The problem: poverty traps
Many of the world’s very poorest people are caught in a cycle of poverty. They face multiple barriers to improving their standard of living, including a lack of access to capital for productive investments, poor information about managing assets, and the inability to make risky but potentially productive investments due absence of a safety net or savings buffer.
The solution: supported entrepreneurship
Village Enterprise addresses the fact that poverty is multifaceted by providing a multifaceted program to support new entrepreneurs. They employ a group-based approach that brings together diverse skill sets, spreads risk, builds social capital, and produces cost efficiencies. Because entrepreneurship can be risky and take time to pay off, the program offers grants, not loans, to allow vulnerable people to immediately improve their standard of living.
How Village Enterprise works
Village Enterprise uses a one-year Graduation program to help people escape the poverty trap. The program provides business training and a US$150 grant to groups of three entrepreneurs to start a business. Village Enterprise targets individuals who have no prior business experience, live on less than US$1.90 a day, and are unable to provide for their family’s basic needs. Each business is assigned a local mentor and is organized into a Business Savings Group of 30 entrepreneurs to provide access to savings.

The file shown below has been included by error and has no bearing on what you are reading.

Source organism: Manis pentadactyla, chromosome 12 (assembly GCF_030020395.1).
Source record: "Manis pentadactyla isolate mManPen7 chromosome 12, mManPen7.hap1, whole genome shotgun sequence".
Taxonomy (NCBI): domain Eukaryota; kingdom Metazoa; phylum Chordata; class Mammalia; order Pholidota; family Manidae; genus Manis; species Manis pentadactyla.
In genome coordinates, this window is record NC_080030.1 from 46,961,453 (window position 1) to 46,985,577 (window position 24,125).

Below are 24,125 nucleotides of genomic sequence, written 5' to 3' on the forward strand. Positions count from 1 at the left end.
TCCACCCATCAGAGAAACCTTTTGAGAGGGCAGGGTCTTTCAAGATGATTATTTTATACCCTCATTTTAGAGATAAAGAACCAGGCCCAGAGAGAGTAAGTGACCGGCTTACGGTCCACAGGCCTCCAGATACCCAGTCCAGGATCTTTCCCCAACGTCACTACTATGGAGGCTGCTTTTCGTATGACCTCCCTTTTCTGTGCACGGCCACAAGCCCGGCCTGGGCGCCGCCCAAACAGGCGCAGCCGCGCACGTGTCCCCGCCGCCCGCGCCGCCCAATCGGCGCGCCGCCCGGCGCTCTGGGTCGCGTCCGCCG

Multiple studies show that cash grants combined with business training lead to significant increases in household income, and that these benefits persist over a number of years.  Researchers, including Innovations for Poverty Action (IPA), have conducted a randomized controlled trial studying the efficacy of Village Enterprise’s work. The study found that the microenterprise graduation program leads to increased consumption, assets, and income, as well as improvements in nutrition and subjective well-being.  
In late 2017, Village Enterprise launched the first ever development impact bond (DIB) for poverty alleviation in Africa. The US $5.32M DIB will transform the lives of 12,000+ households in rural Kenya and Uganda by creating 4,000+ sustainable microenterprises in under four year. It will also demonstrate how to ensure impact at scale as similar Graduation models are being replicated in other countries.